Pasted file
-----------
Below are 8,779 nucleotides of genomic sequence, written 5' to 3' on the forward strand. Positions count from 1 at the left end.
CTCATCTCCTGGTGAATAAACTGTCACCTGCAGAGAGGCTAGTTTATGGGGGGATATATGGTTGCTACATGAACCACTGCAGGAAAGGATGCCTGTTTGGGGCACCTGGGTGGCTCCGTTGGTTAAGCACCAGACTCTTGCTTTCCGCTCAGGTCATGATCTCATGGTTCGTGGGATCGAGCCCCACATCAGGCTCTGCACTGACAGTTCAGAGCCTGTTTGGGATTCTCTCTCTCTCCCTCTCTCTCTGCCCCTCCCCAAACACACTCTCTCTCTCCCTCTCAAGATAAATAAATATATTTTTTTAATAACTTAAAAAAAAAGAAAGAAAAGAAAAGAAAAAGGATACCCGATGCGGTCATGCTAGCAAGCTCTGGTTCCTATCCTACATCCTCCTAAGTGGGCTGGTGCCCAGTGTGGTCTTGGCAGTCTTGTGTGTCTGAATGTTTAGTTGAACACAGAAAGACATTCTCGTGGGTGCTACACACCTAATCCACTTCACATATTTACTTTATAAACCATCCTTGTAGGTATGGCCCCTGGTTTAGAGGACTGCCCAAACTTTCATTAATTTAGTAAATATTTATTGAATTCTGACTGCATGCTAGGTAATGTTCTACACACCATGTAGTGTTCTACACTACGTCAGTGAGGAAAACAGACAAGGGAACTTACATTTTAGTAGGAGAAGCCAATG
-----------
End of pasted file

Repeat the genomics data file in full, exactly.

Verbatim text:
Below are 8,779 nucleotides of genomic sequence, written 5' to 3' on the forward strand. Positions count from 1 at the left end.
CTCATCTCCTGGTGAATAAACTGTCACCTGCAGAGAGGCTAGTTTATGGGGGGATATATGGTTGCTACATGAACCACTGCAGGAAAGGATGCCTGTTTGGGGCACCTGGGTGGCTCCGTTGGTTAAGCACCAGACTCTTGCTTTCCGCTCAGGTCATGATCTCATGGTTCGTGGGATCGAGCCCCACATCAGGCTCTGCACTGACAGTTCAGAGCCTGTTTGGGATTCTCTCTCTCTCCCTCTCTCTCTGCCCCTCCCCAAACACACTCTCTCTCTCCCTCTCAAGATAAATAAATATATTTTTTTAATAACTTAAAAAAAAAGAAAGAAAAGAAAAGAAAAAGGATACCCGATGCGGTCATGCTAGCAAGCTCTGGTTCCTATCCTACATCCTCCTAAGTGGGCTGGTGCCCAGTGTGGTCTTGGCAGTCTTGTGTGTCTGAATGTTTAGTTGAACACAGAAAGACATTCTCGTGGGTGCTACACACCTAATCCACTTCACATATTTACTTTATAAACCATCCTTGTAGGTATGGCCCCTGGTTTAGAGGACTGCCCAAACTTTCATTAATTTAGTAAATATTTATTGAATTCTGACTGCATGCTAGGTAATGTTCTACACACCATGTAGTGTTCTACACTACGTCAGTGAGGAAAACAGACAAGGGAACTTACATTTTAGTAGGAGAAGCCAATG